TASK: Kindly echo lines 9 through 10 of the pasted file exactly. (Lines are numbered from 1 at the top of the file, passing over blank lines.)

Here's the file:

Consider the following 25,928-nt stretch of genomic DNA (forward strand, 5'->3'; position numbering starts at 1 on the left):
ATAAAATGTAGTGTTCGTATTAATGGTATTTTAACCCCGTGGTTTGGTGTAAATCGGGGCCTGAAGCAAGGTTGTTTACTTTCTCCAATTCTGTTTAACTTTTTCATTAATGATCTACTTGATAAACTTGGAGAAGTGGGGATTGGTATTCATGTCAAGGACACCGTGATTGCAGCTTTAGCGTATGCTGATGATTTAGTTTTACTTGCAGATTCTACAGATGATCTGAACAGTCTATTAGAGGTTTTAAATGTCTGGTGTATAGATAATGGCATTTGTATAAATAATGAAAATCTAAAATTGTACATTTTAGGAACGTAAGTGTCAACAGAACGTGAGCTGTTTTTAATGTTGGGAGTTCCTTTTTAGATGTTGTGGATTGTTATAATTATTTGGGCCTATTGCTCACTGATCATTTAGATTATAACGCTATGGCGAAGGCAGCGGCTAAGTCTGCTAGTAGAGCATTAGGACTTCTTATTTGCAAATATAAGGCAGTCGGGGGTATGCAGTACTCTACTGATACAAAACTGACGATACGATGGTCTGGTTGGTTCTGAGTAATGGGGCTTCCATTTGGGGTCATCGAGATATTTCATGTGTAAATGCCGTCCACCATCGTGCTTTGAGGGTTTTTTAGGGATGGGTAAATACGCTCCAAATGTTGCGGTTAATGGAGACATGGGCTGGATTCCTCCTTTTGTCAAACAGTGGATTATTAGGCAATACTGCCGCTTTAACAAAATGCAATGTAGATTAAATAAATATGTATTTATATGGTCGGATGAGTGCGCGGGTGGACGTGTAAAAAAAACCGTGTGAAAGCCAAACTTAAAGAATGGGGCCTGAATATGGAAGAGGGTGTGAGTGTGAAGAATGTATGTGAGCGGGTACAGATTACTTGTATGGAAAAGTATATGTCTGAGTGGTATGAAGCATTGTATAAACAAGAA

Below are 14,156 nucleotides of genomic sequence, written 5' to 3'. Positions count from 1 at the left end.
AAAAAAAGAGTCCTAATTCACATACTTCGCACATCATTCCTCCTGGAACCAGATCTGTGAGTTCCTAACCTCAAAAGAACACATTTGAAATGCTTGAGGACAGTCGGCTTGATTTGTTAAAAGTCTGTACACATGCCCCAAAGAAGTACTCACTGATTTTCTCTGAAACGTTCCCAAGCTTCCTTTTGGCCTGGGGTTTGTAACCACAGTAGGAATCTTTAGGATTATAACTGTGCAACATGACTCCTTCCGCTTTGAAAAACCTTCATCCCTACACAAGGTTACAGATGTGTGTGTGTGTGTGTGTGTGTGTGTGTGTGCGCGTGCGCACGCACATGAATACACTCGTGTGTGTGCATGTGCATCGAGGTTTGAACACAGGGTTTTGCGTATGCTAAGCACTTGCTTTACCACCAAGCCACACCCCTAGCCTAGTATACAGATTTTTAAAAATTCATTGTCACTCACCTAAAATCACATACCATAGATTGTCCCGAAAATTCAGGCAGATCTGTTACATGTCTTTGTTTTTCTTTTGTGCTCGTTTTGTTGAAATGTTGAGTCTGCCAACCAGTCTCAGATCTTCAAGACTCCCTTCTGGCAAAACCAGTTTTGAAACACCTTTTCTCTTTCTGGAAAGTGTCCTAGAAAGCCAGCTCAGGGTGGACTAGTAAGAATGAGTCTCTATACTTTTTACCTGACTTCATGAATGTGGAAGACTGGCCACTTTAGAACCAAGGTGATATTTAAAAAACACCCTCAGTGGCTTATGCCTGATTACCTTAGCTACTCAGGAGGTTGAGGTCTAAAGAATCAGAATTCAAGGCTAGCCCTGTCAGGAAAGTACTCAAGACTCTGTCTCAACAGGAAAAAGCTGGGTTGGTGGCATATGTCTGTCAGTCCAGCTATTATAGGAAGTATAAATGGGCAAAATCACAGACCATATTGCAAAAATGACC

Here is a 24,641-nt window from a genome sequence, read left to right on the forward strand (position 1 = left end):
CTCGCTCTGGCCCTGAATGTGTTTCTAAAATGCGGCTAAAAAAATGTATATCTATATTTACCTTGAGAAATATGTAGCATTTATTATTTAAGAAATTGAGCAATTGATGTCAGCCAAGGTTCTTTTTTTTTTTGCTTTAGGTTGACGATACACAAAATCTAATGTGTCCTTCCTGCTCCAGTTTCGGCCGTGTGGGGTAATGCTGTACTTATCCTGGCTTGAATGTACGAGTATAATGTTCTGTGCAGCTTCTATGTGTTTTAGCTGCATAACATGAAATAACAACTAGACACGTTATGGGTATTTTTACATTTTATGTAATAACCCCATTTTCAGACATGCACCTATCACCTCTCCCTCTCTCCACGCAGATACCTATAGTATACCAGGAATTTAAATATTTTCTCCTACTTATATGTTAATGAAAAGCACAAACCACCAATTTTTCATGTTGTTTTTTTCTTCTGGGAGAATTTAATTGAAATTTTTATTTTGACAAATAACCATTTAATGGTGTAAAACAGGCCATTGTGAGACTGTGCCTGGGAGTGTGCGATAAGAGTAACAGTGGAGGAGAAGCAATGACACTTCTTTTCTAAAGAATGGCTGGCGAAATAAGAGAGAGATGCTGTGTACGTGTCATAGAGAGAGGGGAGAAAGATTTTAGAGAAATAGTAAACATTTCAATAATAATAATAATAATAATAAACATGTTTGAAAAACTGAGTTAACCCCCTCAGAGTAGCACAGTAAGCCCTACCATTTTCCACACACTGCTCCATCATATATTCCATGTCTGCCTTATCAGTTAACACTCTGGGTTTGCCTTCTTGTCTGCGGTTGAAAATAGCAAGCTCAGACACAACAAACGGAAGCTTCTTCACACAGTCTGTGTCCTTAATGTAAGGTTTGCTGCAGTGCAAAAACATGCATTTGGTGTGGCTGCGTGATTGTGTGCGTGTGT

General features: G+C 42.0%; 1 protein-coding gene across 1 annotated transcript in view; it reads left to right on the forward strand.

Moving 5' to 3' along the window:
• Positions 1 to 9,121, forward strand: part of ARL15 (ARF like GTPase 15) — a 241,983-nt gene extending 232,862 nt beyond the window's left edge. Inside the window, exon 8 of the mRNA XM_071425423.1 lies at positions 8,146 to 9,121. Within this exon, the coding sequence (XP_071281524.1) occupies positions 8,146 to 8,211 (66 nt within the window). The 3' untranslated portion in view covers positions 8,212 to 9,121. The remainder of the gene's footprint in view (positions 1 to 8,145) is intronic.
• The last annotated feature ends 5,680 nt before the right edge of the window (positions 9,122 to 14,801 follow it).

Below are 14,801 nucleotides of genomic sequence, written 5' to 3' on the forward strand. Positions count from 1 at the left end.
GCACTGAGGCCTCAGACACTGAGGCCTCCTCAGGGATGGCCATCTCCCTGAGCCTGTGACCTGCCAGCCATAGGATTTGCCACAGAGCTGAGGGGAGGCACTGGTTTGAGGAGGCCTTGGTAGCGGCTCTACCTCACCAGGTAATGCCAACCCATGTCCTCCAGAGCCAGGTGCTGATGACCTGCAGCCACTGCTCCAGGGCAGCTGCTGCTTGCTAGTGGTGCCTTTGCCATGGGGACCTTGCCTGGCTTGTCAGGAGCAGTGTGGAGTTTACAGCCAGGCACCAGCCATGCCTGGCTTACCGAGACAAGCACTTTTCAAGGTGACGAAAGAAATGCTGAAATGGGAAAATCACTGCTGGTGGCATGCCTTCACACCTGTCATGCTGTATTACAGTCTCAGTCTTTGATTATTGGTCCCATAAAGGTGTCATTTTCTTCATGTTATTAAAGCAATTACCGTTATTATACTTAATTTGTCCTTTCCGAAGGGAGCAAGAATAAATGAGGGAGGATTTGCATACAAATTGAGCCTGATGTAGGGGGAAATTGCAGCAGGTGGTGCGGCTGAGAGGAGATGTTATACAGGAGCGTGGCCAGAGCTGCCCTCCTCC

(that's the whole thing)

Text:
• Positions 1 to 9,121, forward strand: part of ARL15 (ARF like GTPase 15) — a 241,983-nt gene extending 232,862 nt beyond the window's left edge. Inside the window, exon 8 of the mRNA XM_071425423.1 lies at positions 8,146 to 9,121. Within this exon, the coding sequence (XP_071281524.1) occupies positions 8,146 to 8,211 (66 nt within the window). The 3' untranslated portion in view covers positions 8,212 to 9,121. The remainder of the gene's footprint in view (positions 1 to 8,145) is intronic.
• The last annotated feature ends 5,680 nt before the right edge of the window (positions 9,122 to 14,801 follow it).